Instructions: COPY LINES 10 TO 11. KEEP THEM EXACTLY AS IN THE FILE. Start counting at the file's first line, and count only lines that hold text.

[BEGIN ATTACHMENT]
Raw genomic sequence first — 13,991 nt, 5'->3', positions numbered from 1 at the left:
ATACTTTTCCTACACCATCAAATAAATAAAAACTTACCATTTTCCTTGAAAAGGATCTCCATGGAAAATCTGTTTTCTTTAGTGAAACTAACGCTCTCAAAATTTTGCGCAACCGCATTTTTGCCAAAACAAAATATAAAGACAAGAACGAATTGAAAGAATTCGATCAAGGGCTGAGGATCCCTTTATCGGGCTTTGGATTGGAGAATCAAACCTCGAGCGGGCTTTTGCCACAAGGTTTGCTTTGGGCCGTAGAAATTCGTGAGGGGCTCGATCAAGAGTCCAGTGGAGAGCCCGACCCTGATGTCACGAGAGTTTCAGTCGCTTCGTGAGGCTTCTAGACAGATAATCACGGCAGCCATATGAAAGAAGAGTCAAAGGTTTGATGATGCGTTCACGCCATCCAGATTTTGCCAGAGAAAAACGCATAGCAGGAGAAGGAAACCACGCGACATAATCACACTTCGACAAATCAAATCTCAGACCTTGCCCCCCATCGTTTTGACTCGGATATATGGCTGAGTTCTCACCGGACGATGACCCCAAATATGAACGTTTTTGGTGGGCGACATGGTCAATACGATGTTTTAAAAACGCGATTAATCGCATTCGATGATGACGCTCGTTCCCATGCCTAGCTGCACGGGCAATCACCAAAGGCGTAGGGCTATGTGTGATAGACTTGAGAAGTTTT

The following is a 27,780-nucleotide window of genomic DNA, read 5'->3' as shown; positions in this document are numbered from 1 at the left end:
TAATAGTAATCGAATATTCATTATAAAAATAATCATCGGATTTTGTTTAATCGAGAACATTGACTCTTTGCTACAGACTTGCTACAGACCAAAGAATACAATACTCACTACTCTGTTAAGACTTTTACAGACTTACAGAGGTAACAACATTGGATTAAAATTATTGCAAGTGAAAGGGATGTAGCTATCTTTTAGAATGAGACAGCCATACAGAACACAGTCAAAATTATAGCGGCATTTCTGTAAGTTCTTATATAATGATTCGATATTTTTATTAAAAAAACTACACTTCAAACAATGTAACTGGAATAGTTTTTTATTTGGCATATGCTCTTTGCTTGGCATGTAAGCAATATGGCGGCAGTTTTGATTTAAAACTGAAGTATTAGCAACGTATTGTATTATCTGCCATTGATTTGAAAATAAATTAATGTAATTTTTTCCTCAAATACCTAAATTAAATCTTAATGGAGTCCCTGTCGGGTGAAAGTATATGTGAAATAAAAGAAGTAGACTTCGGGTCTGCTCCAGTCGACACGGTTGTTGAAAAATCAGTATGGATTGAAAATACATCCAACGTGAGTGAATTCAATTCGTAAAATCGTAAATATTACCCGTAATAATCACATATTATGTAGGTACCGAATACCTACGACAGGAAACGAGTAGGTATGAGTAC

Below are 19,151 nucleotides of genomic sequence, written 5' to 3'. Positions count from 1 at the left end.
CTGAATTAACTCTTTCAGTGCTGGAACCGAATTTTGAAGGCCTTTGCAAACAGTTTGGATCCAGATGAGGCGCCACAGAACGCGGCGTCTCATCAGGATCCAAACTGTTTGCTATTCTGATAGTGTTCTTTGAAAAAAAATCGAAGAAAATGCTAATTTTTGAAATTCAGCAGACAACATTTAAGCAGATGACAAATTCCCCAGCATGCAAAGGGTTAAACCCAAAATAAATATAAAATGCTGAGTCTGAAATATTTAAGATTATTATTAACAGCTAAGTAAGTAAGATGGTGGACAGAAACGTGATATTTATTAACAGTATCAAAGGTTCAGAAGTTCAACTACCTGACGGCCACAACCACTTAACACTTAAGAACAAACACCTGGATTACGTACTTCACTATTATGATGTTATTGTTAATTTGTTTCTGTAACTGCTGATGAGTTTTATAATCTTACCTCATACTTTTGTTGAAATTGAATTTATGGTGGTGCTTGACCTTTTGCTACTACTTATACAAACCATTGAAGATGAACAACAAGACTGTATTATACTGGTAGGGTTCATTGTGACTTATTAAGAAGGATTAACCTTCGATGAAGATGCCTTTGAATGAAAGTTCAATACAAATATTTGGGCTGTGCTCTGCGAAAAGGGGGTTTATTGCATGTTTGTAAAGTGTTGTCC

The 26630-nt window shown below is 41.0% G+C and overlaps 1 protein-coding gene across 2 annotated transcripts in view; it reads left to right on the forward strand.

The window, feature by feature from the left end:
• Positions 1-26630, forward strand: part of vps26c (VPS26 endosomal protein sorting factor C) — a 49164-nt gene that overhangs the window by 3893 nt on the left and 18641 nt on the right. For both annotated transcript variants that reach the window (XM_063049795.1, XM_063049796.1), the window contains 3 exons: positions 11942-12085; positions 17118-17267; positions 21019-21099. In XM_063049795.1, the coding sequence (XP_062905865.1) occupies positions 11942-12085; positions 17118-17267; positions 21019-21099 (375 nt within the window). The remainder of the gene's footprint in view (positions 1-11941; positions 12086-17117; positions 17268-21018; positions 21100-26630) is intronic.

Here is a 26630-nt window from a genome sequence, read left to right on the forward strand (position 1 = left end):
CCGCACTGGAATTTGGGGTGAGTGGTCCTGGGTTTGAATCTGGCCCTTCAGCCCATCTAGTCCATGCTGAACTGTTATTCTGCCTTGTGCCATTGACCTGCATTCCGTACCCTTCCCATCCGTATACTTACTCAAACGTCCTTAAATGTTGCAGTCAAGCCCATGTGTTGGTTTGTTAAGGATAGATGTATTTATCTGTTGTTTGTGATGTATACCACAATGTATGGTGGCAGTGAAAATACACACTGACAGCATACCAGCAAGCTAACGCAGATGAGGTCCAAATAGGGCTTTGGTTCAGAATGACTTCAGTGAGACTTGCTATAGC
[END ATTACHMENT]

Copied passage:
Here is a 26630-nt window from a genome sequence, read left to right on the forward strand (position 1 = left end):
CCGCACTGGAATTTGGGGTGAGTGGTCCTGGGTTTGAATCTGGCCCTTCAGCCCATCTAGTCCATGCTGAACTGTTATTCTGCCTTGTGCCATTGACCTGCATTCCGTACCCTTCCCATCCGTATACTTACTCAAACGTCCTTAAATGTTGCAGTCAAGCCCATGTGTTGGTTTGTTAAGGATAGATGTATTTATCTGTTGTTTGTGATGTATACCACAATGTATGGTGGCAGTGAAAATACACACTGACAGCATACCAGCAAGCTAACGCAGATGAGGTCCAAATAGGGCTTTGGTTCAGAATGACTTCAGTGAGACTTGCTATAGC